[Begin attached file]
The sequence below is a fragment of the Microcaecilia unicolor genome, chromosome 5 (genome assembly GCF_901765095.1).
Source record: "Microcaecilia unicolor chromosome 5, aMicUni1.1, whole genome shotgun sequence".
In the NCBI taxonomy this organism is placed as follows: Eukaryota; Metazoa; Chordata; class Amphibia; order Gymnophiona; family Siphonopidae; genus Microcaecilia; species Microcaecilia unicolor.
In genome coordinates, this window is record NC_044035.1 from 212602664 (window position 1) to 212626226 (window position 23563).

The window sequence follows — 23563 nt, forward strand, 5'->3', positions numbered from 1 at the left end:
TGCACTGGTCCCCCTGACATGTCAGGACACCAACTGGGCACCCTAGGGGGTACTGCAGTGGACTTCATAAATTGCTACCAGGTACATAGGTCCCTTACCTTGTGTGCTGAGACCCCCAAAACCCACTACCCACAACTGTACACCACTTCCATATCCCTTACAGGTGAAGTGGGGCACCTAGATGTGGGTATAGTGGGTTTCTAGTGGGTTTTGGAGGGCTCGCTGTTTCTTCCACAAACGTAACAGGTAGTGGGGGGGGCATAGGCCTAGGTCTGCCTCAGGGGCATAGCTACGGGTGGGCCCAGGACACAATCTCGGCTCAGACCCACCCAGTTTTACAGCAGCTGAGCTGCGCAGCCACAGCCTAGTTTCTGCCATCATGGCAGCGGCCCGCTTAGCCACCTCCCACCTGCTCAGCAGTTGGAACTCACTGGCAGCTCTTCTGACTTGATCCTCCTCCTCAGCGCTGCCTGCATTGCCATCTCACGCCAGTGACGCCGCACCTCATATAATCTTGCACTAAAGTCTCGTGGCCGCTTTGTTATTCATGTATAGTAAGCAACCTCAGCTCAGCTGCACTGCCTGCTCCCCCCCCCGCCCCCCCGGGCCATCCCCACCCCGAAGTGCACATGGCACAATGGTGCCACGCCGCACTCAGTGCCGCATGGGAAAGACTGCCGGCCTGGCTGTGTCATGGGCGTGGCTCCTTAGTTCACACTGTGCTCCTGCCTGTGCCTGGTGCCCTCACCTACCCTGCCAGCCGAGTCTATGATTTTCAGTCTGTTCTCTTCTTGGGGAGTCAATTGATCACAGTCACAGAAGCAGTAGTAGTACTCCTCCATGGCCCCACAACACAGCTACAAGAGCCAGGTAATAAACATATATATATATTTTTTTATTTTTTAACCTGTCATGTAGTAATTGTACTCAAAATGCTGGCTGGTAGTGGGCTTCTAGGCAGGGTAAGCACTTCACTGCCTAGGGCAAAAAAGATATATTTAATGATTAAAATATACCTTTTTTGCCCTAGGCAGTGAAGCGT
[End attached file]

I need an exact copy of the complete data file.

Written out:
The sequence below is a fragment of the Microcaecilia unicolor genome, chromosome 5 (genome assembly GCF_901765095.1).
Source record: "Microcaecilia unicolor chromosome 5, aMicUni1.1, whole genome shotgun sequence".
In the NCBI taxonomy this organism is placed as follows: Eukaryota; Metazoa; Chordata; class Amphibia; order Gymnophiona; family Siphonopidae; genus Microcaecilia; species Microcaecilia unicolor.
In genome coordinates, this window is record NC_044035.1 from 212602664 (window position 1) to 212626226 (window position 23563).

The window sequence follows — 23563 nt, forward strand, 5'->3', positions numbered from 1 at the left end:
TGCACTGGTCCCCCTGACATGTCAGGACACCAACTGGGCACCCTAGGGGGTACTGCAGTGGACTTCATAAATTGCTACCAGGTACATAGGTCCCTTACCTTGTGTGCTGAGACCCCCAAAACCCACTACCCACAACTGTACACCACTTCCATATCCCTTACAGGTGAAGTGGGGCACCTAGATGTGGGTATAGTGGGTTTCTAGTGGGTTTTGGAGGGCTCGCTGTTTCTTCCACAAACGTAACAGGTAGTGGGGGGGGCATAGGCCTAGGTCTGCCTCAGGGGCATAGCTACGGGTGGGCCCAGGACACAATCTCGGCTCAGACCCACCCAGTTTTACAGCAGCTGAGCTGCGCAGCCACAGCCTAGTTTCTGCCATCATGGCAGCGGCCCGCTTAGCCACCTCCCACCTGCTCAGCAGTTGGAACTCACTGGCAGCTCTTCTGACTTGATCCTCCTCCTCAGCGCTGCCTGCATTGCCATCTCACGCCAGTGACGCCGCACCTCATATAATCTTGCACTAAAGTCTCGTGGCCGCTTTGTTATTCATGTATAGTAAGCAACCTCAGCTCAGCTGCACTGCCTGCTCCCCCCCCCGCCCCCCCGGGCCATCCCCACCCCGAAGTGCACATGGCACAATGGTGCCACGCCGCACTCAGTGCCGCATGGGAAAGACTGCCGGCCTGGCTGTGTCATGGGCGTGGCTCCTTAGTTCACACTGTGCTCCTGCCTGTGCCTGGTGCCCTCACCTACCCTGCCAGCCGAGTCTATGATTTTCAGTCTGTTCTCTTCTTGGGGAGTCAATTGATCACAGTCACAGAAGCAGTAGTAGTACTCCTCCATGGCCCCACAACACAGCTACAAGAGCCAGGTAATAAACATATATATATATTTTTTTATTTTTTAACCTGTCATGTAGTAATTGTACTCAAAATGCTGGCTGGTAGTGGGCTTCTAGGCAGGGTAAGCACTTCACTGCCTAGGGCAAAAAAGATATATTTAATGATTAAAATATACCTTTTTTGCCCTAGGCAGTGAAGCGT